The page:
Dry Eye Disease Not So Cut and Dry

by Julia King, O.D.

Dry eye disease, or dry eye syndrome, is a condition that affects millions of people. 

Unfortunately, it often goes undiagnosed as many people don’t realize that their symptoms are caused by dry eye. Dry eye syndrome occurs when the eyes do not produce enough tears, or the tears that are produced are poor quality. A better understanding of the disease has led to newer treatment options. Fortunately, there are many treatments available to treat dry eye.

Certain risk factors can make someone more susceptible to dry eye. Autoimmune diseases such as Sjogren’s syndrome, rheumatoid arthritis, lupus, and thyroid disease increase the chance of dry eye. Medications such as diuretics, beta-blockers, allergy and cold medicines, anxiety and antidepressant medication can also increase risk. Even living in a dry or windy climate can lead to dryness. Using contact lenses long-term can undoubtedly be a factor, as well as having had refractive surgery. Working on a computer or prolonged reading can lead to reduced blinking causing dry eye.

Some common symptoms of dry eye are:             

  • Stinging, scratching, or burning sensations
  • Watery eyes
  • Light sensitivity
  • Blurry vision, especially when reading
  • Redness
  • Stringy mucus in and around the eyes
  • Irritation when wearing contact lenses

There are many treatment options available currently. Artificial tears are a good option for mild dry eye. If artificial tears are used more than six times a day, a preservative-free artificial tear should be used. Thicker gel tears and nighttime ointments are also available. Prescription medications such as Restasis, Xiidra, or Cequa are good choices for moderate to severe dry eye. These medications help your eye produce more tears by reducing inflammation, which is thought to be the underlying cause of dry eye. Small plugs made of collagen or silicone can also be inserted into the tear drainage hole (punctum). The plugs slow drainage and keep more tears in the eye. Tyrvaya is a new treatment that was recently approved for dry eye. It is a nasal spray that works by activating nerve endings in your nose that, in turn, trigger the glands and cells around your eye to increase the production of your natural tears. For severe and chronic cases, autologous serum tears can be considered. These tears are custom-made using your own blood and are closer to real tears. They contain essential biological nutrients and immunoprotective proteins. This is thought to reduce inflammation and promote overall eye health. The downside is that these serum tears can be costly and are not covered by insurance.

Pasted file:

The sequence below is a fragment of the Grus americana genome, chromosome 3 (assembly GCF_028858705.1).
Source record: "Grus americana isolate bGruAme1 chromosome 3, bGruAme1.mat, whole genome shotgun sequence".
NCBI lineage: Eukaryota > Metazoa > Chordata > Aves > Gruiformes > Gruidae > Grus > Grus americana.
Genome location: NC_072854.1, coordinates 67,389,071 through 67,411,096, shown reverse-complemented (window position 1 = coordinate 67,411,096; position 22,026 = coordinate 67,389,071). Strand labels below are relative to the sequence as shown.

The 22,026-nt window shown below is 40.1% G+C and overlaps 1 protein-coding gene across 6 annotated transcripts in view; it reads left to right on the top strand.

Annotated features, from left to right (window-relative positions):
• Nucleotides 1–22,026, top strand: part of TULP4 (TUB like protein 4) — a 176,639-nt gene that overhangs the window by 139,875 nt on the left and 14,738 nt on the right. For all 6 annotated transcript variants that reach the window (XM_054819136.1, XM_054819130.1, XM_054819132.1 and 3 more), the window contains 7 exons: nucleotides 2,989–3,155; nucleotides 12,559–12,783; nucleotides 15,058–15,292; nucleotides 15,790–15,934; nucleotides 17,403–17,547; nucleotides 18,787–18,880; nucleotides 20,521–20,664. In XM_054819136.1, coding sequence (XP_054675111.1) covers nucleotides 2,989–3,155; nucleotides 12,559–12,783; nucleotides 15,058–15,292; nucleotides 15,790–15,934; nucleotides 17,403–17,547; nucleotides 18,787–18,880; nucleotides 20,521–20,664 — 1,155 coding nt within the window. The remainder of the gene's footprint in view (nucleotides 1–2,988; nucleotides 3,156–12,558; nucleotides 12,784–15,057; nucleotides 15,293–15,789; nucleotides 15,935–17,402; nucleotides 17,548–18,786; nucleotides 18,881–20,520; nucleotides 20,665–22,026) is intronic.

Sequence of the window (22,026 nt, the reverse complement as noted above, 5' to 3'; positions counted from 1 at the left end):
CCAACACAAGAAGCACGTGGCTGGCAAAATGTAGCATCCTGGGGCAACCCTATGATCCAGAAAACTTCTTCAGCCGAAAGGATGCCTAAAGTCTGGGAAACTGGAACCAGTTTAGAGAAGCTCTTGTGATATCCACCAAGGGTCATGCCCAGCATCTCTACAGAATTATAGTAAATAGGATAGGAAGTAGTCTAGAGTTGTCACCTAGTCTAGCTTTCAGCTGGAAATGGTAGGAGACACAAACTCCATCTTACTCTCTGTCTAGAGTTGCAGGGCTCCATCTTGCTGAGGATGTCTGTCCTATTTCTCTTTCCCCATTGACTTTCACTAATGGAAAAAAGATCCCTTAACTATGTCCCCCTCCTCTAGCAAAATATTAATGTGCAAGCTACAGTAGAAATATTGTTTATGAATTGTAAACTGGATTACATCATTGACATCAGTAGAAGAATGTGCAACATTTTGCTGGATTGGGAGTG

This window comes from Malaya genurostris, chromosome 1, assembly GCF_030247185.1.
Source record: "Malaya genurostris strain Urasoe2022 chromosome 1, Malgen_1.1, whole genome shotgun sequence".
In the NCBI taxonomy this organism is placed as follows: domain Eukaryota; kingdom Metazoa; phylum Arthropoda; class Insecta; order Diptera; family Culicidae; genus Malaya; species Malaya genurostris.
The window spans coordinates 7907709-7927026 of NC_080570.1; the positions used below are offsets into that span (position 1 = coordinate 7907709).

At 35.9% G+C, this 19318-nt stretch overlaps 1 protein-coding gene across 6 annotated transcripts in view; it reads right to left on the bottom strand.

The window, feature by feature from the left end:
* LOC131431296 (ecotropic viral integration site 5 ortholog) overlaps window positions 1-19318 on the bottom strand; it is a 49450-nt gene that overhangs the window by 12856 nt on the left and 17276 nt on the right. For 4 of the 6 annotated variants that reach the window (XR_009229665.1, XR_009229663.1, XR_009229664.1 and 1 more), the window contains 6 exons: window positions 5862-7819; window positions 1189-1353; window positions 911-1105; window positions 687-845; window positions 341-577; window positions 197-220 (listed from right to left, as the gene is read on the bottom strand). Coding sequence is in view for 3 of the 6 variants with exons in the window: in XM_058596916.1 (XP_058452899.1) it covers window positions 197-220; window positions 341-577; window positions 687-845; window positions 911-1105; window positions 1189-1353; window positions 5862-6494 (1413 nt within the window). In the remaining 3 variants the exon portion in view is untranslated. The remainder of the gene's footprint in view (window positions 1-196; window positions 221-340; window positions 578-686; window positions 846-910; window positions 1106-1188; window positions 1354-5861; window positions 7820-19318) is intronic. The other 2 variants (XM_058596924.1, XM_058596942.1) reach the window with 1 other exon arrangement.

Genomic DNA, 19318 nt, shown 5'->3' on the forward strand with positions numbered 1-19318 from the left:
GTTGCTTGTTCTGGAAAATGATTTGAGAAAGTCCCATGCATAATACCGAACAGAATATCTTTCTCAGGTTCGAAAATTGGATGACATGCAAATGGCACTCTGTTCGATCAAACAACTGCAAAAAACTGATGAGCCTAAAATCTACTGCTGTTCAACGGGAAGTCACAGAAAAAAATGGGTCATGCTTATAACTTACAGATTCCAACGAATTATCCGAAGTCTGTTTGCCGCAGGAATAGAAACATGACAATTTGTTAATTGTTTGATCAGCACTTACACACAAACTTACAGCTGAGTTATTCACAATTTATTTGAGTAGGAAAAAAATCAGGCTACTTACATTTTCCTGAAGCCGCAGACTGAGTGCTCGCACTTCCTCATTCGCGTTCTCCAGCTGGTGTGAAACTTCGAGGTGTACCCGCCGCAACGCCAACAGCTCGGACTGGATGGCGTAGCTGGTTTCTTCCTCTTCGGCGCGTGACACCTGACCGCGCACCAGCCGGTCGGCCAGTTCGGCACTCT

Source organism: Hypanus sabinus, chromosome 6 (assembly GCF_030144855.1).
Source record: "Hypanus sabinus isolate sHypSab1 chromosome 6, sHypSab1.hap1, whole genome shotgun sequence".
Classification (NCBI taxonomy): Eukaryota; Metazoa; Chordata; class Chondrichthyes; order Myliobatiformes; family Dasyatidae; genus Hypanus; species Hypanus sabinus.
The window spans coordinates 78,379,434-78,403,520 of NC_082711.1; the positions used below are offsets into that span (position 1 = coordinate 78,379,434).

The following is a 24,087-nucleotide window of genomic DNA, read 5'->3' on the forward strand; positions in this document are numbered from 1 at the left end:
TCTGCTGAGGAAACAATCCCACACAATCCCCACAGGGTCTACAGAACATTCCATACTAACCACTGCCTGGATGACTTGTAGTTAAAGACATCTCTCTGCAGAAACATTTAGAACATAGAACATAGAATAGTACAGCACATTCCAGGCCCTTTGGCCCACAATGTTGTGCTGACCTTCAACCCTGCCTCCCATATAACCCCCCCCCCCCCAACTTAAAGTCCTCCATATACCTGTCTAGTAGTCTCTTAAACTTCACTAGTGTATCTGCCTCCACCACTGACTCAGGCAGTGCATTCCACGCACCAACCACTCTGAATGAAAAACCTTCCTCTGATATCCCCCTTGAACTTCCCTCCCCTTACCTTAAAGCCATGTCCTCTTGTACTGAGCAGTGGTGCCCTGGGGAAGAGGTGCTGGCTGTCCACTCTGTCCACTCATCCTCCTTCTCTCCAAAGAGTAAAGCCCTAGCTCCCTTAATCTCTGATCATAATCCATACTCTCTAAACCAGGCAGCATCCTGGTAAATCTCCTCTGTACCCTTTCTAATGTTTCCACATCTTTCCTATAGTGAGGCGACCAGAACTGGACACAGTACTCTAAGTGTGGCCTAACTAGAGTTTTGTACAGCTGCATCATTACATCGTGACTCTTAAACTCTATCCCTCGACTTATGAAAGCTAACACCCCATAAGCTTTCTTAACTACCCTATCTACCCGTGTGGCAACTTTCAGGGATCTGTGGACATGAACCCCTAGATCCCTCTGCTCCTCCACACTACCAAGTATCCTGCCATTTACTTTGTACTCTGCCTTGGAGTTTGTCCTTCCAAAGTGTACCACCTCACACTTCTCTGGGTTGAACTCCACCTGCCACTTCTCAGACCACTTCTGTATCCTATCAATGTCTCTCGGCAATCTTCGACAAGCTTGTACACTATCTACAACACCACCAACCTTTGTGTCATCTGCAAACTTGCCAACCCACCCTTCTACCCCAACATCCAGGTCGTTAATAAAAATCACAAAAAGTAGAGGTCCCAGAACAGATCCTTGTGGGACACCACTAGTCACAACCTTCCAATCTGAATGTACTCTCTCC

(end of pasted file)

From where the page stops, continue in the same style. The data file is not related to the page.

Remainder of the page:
Certain actions can be taken to help prevent dry eye. Blinking regularly when reading or staring at the computer is beneficial. A humidifier is recommended to increase the humidity in your home or office. Wearing wrap-around sunglasses when outdoors can help by reducing wind exposure. Drink 8-10 glasses of water daily to prevent dehydration. Also, do not allow air vents or ceiling fans to blow directly at your eyes. Nutritional supplements, such as omega-3 fatty acids, may help some people.

A comprehensive eye examination with careful observation of the eyelids and surface of the eye diagnoses dry eye syndrome. If you feel you could have dry eye, please call our office to schedule an appointment with one of our doctors at 800-282-3937 or visit us online at EYESFL.COM.

Dr. Julia King is an optometrist who practices at the Lake Wales location for Eye Specialists of Mid-Florida. She is currently accepting new patients.

This column is sponsored by Eye Specialists of Mid-Florida, and the opinions expressed herein may not reflect those of CFHN or of its advertisers.  

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